This process can be implemented in two phases corresponding to the fabrication of the cathode conductors 13, and to the fabrication of a gate 3 and microtips 2, respectively. The second phase corresponds to the conventional phase implemented for the fabrication of gate 3 and microtips 2.
FIGS. 4A-4F illustrate the implementation of the first phase which corresponds to the fabrication of the cathode conductors 13.
During a first step (FIG. 4A), a resistive layer 11 is deposited onto substrate 10.
A second step (FIG. 4B) consists of depositing a thin, so-called etch-stop, conductive layer 19. Layer 19 has two functions. On the one hand, it constitutes an anchoring surface for the next layer (FIG. 4C). On the other hand, layer 19 ensures a stop for the etching which will be made on the upper layers to prevent the resistive layer 11 from being etched. The second function will be better understood hereinafter, with relation to the description of FIGS. 4E and 4F.
A third step (FIG. 4C) consists of depositing a conductive layer 13 which will constitute the cathode conductors. A characteristic feature of layer 13 is to be oxidable at its surface. The anchoring of layer 13 is enhanced by layer 19.
During a fourth step (FIG. 4D), an oxidation of the conductive layer 13 is achieved to obtain an auxiliary insulating layer 18. Care should be taken so that the thickness of layer 13, deposited during the third step, is sufficient to obtain an auxiliary insulating layer 18 while maintaining a sufficient thickness for the cathode conductors 13.
The four above described steps are achieved over the whole surface of substrate 10. As it can be noticed, the invention differs from the prior art, particularly in that the resistive layer 11 is deposited before the conductive layer 13, and in that an auxiliary insulating layer 18 is obtained through oxidation of the conductive layer 13.
The cathode conductors are etched from the pile so obtained, during a fifth step (FIG. 4E). This step consists of simultaneously etching layers 13 and 18, so as to define meshed columns of cathode conductors 13 coated with an auxiliary insulating layer 18. Layer 19 ensures, during this step, stop of etching which prevents the resistive layer 11 from being etched.
Then, during a sixth step (FIG. 4F), layer 19 is eliminated at the positions where layers 13 and 18 have been etched, i.e., in meshes 12 delineated by the cathode conductors 13.
Cathode conductors 13 are thus formed. They have, for example, a width of approximately 2 μm. In order to complete cathode 1, the gate 3 and electron emission microtips 2 have still to be formed. The fabrication of gate 3 and microtips 2 is achieved in a second phase according to the steps of a conventional process.
FIGS. 5A-5F illustrate a second phase of the fabrication process of a cathode including microtips according to the invention, corresponding to a phase of fabrication of gate 3 and microtips 2.
During a first step (FIG. 5A) of the second phase, an insulation layer 16 is deposited onto the structure provided by the first phase.
During a second step (FIG. 5B), the gate layer 3 is formed by the deposition of a conductive layer. The deposition is obtained, for example, in the same way as the deposition of the layer of cathode conductors 13.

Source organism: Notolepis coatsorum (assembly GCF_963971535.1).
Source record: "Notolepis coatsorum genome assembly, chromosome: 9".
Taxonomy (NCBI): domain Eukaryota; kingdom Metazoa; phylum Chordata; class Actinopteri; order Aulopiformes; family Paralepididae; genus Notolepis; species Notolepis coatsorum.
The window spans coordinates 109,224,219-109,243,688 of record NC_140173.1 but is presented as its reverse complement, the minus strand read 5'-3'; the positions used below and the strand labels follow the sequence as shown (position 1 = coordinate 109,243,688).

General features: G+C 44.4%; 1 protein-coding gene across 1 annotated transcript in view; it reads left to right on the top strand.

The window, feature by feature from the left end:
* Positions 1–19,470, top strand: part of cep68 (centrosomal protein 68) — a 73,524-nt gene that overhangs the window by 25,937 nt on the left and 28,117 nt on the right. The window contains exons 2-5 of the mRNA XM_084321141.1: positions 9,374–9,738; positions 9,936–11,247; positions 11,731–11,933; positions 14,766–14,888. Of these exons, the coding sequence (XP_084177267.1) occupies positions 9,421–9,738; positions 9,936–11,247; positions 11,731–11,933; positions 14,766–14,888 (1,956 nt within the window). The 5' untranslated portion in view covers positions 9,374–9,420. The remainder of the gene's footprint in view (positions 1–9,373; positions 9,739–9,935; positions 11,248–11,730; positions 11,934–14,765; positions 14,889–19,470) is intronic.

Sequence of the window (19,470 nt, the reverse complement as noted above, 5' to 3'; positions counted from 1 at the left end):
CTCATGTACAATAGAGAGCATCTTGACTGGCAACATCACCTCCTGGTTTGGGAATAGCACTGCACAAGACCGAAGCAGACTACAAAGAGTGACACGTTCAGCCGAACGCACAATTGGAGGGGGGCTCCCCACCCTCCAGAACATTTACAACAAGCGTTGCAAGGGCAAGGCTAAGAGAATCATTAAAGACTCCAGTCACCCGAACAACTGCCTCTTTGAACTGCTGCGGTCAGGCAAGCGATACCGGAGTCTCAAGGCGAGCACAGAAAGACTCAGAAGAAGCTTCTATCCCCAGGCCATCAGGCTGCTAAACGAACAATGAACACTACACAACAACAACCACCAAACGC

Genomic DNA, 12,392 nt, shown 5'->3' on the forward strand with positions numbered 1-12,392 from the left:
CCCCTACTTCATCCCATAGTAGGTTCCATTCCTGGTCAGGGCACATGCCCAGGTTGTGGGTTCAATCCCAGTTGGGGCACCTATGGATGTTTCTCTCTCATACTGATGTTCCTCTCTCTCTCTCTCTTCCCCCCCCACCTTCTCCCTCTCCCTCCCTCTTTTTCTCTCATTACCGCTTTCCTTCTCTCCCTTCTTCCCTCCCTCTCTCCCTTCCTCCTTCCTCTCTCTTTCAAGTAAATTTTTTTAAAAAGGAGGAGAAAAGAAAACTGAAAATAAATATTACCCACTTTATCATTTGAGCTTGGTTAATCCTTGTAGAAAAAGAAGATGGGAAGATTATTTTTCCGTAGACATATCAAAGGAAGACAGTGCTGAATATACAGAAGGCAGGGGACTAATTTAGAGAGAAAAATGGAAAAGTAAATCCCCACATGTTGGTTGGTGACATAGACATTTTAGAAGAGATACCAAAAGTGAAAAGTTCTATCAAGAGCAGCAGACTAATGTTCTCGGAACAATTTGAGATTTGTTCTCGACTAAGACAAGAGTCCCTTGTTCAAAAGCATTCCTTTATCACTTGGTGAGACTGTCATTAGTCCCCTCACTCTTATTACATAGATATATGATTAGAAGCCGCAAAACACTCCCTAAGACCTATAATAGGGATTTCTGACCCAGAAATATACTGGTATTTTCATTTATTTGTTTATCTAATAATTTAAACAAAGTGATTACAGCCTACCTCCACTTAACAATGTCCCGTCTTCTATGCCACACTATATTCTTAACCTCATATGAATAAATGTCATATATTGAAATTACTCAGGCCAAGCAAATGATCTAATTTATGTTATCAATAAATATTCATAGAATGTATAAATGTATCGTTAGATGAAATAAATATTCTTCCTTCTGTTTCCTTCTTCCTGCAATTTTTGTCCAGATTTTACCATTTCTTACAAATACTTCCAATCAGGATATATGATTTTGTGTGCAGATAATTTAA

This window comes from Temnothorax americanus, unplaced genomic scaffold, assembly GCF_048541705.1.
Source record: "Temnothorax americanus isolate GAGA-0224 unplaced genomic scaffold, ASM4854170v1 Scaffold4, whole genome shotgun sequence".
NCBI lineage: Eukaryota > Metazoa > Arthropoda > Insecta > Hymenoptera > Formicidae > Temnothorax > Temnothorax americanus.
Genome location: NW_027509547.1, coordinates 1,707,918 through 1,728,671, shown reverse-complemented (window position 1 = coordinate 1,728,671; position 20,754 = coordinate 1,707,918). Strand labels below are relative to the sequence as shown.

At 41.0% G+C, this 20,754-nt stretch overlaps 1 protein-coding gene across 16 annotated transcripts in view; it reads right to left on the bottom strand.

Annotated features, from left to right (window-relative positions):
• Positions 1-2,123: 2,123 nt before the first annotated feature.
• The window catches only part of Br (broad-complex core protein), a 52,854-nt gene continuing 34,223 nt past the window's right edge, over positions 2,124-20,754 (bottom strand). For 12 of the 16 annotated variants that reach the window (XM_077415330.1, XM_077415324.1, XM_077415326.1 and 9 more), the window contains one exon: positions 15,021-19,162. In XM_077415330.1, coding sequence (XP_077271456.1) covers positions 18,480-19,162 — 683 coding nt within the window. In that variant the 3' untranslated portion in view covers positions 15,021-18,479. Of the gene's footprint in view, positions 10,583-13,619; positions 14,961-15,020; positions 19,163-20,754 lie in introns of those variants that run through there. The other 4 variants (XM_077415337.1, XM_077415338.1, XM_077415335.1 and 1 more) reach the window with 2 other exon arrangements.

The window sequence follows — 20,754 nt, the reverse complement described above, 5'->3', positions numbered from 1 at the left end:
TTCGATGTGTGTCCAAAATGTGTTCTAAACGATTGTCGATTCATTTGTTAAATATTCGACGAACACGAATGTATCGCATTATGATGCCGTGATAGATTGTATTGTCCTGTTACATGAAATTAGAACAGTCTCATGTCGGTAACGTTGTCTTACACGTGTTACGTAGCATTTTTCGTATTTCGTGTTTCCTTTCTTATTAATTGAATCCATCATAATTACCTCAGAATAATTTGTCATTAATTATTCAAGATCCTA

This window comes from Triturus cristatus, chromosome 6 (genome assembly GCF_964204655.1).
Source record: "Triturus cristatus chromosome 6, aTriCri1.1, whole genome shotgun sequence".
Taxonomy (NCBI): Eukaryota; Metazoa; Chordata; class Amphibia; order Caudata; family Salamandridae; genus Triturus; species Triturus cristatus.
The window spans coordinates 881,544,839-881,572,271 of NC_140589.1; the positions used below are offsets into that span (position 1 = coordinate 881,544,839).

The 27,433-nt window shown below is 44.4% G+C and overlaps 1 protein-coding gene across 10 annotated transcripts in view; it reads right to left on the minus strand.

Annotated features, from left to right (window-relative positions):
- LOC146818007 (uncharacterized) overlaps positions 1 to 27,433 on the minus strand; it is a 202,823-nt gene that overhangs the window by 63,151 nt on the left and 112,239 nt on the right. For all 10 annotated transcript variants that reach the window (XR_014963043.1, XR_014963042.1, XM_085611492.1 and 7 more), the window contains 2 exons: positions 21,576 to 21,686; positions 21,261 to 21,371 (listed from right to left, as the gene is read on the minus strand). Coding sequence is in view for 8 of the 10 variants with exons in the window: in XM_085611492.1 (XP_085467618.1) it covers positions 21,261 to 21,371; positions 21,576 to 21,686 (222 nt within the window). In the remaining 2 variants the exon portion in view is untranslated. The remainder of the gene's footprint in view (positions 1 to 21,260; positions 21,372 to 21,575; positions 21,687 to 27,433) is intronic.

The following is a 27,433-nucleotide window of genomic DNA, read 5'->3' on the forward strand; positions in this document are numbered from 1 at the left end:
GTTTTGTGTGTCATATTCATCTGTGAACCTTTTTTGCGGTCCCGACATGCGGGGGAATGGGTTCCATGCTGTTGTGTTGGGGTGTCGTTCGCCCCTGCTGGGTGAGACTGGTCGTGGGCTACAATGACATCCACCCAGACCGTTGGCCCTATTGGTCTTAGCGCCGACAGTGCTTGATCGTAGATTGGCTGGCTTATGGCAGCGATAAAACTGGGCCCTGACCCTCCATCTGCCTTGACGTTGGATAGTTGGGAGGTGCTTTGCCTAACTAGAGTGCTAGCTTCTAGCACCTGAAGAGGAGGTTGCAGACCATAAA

Then (FIG. 5C), gate rows 14 and holes 4 are etched in the gate layer 3 at the positions of the subsequent microtips 2, i.e., inside meshes 12 defined by the cathode conductors 13. The etching of the third step is carried out so as to etch the material of gate 3 without etching the material of the insulating layer 16. As explained above, the intersection of a row 14 of gate 3 with a column 15 of cathode 1 represents the surface of one pixel (FIG. 2A). In a specific example, 16 holes 4 are formed in each mesh 12 defined by the cathode conductors 13. The diameter of holes 4 is, for example, approximately 1.2 μm and their pitch is approximately 3 μm. The distance between a cathode conductor 13 and the nearest holes 4 is, for example, approximately 5.5 μm.
Once gate 3 is formed microtips 2 have to be formed to complete cathode 1.
During a fourth step (FIG. 5D), wells 17 are etched in insulating layer 16 facing holes 4 of gate 3. Etching is carried out so that the insulating layer 16 is etched at the positions of holes 4 without etching the resistive layer 11. The wells 17 have, for example, a diameter of 1.3 μm.
Then (FIG. 5E), a lift-off layer 20 is deposited onto gate 3. Layer 20 allows the elimination of the layer which will be subsequently deposited.
During a sixth step (FIG. 5F), microtips 2 are formed, for example by evaporation of a conductive material. The evaporation provides both the formation of a residual layer 21 onto the lift-off layer 20 and the formation of microtips 2 in wells 17. The microtip's shape is obtained by reducing the diameter of wells 17 during the former step. These microtips 2 have, for example, a base diameter of 1.1 μm and a height of approximately 1.2 μm.
A seventh and last step consists of eliminating the remaining layer 21, with the lift-off layer 20. Then, a cathode 1, as represented in FIG. 3, is obtained.
A specific implementation of a cathode including microtips with the specification of the used materials and etching processes, is disclosed hereinafter.
Step 1: depositing over the whole substrate 10 a resistive layer 11, through sputtering of amorphous silicon doped with phosphor. The thickness of the resistive layer 11 is, for example, 1.6 μm.
Step 2: depositing over the whole plate, through chromium evaporation, a thin conductive layer 19. The thickness of layer 19 is, for example, 0.025 μm.
Step 3: depositing over the whole plate, through niobium evaporation, a layer of cathode conductors 13. The anchoring of layer 13 is enhanced by layer 19, because anchoring of niobium onto amorphous silicon is difficult to obtain. The conductive layer 13 has, for example, a thickness ranging from 0.2 to 0.4 μm.